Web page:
Muslim shuttle bus drivers at Seattle-Tacoma airport in Washington have been suspended by their employer, Hertz, for not clocking out when taking prayer breaks throughout their shifts.
Thirty-four drivers have been suspended since last Friday, when managers stood outside the Muslim prayer room and warned entering workers that they would be suspended if they didn't clock out before praying, according to a spokesman from the Teamsters union Local 117, which represents the workers. The union alleges that Hertz singled out the employees based on religion -- a charge that Hertz vehemently denies.
"It is common practice that if you're taking mini-breaks, if you have a lull in your work and go get a cup of tea or smoke a cigarette, two or three minute breaks throughout the day, you don't have to clock out," said Tracey Thompson, secretary and treasurer of the union. "Individuals take breaks, go across the street to Starbucks to get a cup of coffee during intermittent breaks, and this wasn't focused on anybody doing anything else but praying. They made it about prayer."
Rich Broome, a senior vice president at Hertz, said that the issue is not at all about religion, but about employees abusing the prayer breaks well beyond the agreed-upon four- or five-minute breaks.
"The breaks were being used for prayers but typically extended past the time necessary to complete prayer obligations," Broome said. "To be fair to all the employees that work there, we implemented this clock-in, clock-out rule to ensure that the employees were able to pray and ensure that they return to work in timely fashion."
Broome said the decision to implement the policy was a joint one between local managers and the corporate office. He noted that Hertz employs Muslim workers all over the world and allows for prayers every day.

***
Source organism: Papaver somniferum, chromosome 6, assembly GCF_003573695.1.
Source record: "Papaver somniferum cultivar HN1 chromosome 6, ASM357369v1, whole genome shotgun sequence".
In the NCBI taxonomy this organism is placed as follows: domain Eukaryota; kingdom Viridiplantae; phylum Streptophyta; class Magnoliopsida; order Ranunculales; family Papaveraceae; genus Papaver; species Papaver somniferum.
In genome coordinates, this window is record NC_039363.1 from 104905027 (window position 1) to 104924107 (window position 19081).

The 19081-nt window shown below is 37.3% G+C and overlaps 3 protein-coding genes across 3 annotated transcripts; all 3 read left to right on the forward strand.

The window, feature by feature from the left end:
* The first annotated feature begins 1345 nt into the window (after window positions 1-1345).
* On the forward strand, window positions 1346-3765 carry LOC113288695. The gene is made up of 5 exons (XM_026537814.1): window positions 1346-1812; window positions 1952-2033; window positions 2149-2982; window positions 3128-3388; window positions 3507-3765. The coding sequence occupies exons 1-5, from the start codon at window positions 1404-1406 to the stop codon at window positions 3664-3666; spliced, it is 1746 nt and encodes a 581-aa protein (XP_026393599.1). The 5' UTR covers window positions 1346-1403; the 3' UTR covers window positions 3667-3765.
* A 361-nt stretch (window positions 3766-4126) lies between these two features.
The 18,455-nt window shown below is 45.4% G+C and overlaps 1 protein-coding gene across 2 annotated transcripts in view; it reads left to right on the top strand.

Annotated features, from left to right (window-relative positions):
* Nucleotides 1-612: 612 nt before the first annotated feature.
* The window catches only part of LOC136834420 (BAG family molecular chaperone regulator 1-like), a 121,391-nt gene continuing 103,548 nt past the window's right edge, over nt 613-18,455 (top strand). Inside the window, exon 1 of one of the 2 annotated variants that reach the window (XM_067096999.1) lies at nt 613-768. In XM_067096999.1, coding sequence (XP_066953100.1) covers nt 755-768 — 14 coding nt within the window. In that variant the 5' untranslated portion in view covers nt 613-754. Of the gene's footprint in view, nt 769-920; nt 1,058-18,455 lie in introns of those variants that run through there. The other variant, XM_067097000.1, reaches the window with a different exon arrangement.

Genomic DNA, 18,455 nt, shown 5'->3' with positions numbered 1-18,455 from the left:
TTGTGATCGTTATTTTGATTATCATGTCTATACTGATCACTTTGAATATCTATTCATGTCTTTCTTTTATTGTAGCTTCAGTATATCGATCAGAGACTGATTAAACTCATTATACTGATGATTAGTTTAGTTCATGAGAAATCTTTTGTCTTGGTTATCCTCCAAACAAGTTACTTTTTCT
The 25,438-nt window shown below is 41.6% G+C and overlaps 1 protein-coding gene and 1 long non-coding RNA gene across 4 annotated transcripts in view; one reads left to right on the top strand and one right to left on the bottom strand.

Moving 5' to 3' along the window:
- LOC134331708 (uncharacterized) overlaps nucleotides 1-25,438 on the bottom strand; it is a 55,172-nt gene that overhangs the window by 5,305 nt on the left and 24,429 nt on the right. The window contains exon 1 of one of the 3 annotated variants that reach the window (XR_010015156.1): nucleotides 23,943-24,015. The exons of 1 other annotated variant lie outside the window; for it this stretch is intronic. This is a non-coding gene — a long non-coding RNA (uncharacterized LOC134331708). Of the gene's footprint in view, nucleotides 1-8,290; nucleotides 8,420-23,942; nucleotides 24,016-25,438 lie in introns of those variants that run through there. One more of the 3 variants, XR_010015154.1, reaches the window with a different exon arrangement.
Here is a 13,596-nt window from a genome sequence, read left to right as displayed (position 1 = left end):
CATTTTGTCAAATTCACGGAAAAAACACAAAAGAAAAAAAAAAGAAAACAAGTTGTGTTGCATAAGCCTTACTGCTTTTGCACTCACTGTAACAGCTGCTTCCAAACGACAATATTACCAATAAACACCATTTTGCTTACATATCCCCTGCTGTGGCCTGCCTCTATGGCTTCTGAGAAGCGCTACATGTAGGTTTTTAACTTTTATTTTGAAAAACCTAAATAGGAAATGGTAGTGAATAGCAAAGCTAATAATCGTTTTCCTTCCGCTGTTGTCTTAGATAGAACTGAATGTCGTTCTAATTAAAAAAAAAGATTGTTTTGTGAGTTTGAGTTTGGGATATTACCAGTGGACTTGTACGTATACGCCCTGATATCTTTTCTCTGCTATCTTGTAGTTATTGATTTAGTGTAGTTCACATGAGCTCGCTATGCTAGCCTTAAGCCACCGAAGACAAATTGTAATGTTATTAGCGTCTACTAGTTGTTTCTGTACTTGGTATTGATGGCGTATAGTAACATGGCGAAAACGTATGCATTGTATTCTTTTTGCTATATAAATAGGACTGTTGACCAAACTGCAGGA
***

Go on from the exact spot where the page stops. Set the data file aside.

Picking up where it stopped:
"This idea that people were laid off for praying is not true," Broome said. "We have a lot of employees in Seattle and around the world that are Muslim who pray every day and who have not been suspended. This is a matter about following simple workplace rules and complying with those rules."
The union and Hertz met just a year ago to hammer out contract negotiations for the shuttle drivers, in which both parties agreed that two- to three-minute "mini breaks" would not require clocking in and clocking out. Now, the union alleges that Hertz has broken that agreement by suspending the employees, while Hertz claims that the offenders were taking breaks "orders of magnitude longer than mini-breaks."
The workers, who make less than $10 an hour without benefits or vacation pay, were suspended without pay beginning Sept. 30, and have not yet received notice of when they will go back to work, whether they are terminated or what disciplinary actions they might face, the union said.
Broome said that Hertz had reached out the union to begin discussions about the issue, which it hoped to resolve quickly and without litigation, but hadn't heard back from the union. The union, however, said it is still waiting to hear from Hertz.
The Teamsters filed a complaint of unfair labor practices with the National Labor Relations Board, and will try to resolve the issue through a grievance and arbitration process, it said. The union also organized a prayer activity at the airport, in front of the Hertz counter, on Oct. 5, in which workers and supporters held a short prayer service.